Schwinn

I hold the iron rail tightly.

Chains scarring painted skin.

You left me here all winter, dear.

I’m rusted to the core.

 

Don’t try to break me free.

I won’t hold you up for long.

My legs will creak –

You will fall, dear.

I was old ‘fore you were born.

 

Zipped bags say you’re leaving.

Like you always do.

I’ll find a home in pavement, dear.

Don’t cry –

You did this on your own.

 

I said shut up.

No one will care.

They know your type, dear.

Please –

Don’t burden them, too.

 

 

 

The Carousel

I am three years old

And the carousel makes its rounds:

This horse is white,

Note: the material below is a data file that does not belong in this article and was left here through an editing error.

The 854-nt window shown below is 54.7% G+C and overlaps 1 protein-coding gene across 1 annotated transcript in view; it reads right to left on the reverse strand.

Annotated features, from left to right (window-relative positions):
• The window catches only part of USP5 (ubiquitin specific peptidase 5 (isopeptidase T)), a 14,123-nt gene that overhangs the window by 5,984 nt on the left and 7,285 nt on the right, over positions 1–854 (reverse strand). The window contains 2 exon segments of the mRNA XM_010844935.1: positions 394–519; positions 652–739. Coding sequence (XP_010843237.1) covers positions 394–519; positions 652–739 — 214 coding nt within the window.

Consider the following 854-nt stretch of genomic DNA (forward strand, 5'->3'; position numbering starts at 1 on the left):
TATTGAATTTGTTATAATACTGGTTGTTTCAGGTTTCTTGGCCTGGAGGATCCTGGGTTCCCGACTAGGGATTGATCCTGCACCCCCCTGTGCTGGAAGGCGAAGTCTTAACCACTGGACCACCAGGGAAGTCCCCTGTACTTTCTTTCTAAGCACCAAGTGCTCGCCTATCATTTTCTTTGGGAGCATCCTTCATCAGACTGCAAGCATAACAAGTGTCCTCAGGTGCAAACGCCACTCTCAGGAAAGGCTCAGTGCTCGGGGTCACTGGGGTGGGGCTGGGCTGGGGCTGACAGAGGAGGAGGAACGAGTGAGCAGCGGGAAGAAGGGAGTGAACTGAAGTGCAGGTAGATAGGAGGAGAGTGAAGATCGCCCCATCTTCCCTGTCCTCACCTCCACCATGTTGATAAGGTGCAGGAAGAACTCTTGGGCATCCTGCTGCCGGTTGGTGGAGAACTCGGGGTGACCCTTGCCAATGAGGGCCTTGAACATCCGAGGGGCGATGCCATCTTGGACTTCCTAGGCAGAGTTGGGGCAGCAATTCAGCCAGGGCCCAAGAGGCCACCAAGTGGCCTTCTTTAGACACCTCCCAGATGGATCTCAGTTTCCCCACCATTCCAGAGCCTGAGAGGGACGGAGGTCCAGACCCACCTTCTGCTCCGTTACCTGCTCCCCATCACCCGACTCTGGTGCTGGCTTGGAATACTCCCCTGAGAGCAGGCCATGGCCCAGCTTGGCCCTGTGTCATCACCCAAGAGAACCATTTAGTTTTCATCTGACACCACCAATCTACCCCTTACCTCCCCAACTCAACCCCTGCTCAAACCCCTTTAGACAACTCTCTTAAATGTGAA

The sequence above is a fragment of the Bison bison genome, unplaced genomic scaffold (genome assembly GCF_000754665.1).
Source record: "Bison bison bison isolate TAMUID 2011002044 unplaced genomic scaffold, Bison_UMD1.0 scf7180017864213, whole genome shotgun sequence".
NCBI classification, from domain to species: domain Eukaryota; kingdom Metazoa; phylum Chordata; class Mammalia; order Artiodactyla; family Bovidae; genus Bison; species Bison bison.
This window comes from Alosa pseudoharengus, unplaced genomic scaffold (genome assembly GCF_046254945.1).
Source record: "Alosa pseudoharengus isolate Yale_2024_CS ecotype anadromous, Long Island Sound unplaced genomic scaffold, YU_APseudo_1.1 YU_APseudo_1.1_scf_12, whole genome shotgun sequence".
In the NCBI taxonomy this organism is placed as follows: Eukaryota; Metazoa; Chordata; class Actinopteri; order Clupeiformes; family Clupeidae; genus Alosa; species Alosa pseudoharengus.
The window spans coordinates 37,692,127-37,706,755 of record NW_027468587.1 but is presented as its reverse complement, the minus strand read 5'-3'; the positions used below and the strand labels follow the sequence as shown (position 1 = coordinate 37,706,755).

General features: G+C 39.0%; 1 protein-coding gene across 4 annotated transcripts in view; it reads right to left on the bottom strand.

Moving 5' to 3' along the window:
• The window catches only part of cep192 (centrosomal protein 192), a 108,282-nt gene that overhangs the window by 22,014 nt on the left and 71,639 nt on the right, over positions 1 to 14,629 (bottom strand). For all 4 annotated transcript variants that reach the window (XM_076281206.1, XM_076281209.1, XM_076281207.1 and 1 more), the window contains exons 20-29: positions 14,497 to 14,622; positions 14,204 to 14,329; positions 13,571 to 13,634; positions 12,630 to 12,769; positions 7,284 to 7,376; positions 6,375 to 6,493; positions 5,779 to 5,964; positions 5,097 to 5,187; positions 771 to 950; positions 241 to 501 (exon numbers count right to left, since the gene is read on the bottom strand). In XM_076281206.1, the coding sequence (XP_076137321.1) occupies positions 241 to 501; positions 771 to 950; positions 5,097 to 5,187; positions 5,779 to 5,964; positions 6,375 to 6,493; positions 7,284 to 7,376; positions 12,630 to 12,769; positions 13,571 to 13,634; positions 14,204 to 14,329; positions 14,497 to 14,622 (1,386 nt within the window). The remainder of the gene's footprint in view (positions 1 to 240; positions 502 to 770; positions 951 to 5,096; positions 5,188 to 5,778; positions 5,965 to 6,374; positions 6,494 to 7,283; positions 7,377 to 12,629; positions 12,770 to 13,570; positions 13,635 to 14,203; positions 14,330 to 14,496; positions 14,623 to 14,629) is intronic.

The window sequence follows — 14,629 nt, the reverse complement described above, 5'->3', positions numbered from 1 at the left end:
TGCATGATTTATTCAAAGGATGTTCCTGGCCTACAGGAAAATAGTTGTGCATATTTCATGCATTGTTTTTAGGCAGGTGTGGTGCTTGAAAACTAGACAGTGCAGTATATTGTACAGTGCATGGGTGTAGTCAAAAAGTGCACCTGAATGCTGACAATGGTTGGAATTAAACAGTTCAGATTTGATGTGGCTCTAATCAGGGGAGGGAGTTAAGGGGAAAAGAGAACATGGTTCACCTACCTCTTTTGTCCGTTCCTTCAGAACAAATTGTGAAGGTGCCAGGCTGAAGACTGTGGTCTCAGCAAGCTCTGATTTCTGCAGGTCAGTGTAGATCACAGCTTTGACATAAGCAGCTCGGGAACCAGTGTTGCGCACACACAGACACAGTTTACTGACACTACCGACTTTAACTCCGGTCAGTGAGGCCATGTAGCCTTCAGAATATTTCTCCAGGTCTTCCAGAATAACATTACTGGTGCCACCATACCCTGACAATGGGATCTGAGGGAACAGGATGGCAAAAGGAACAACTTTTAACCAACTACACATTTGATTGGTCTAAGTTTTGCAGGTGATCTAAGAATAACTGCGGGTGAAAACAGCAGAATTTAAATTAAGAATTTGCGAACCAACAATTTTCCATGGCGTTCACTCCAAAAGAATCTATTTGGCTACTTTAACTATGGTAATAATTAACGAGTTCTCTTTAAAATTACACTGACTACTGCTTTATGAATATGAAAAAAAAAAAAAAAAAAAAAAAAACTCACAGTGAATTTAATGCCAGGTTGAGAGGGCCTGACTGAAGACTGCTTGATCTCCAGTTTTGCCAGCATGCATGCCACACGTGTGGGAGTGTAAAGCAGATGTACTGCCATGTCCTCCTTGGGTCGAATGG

That horse is brown.

How do they gallop?  I ask my father.

They are alive, he says.  It’s magic.

I am ten years old

And the carousel makes its rounds:

This horse is wood,

That horse is bound.

How do they gallop?  I ask my father.

They are alive, he says.  It’s the machine.

I am seventeen years old

And the carousel makes its rounds:

This horse in tears,

That horse creaks under

Too many pounds.

How do they gallop?  I ask my father.

They are alive, he says.  That’s how I imagine it.

(Like last week, you can frighten your foes with the original version.)

Lunch at Noon

He tossed together:

Lettuce,

Mushrooms,

Cheddar,

And peas.

Salad.

 —

He stacked hungrily:

Buttery bread,

Fatty ham,

Butter,

And onions.

Sandwich.

He poured carefully:

Coffee,

White milk,

In a glass,

A fragile glass.

Latté.

 —

He stepped

On the stairs.

And

            He

                      Fell.

(Confuse your friends with the original version.)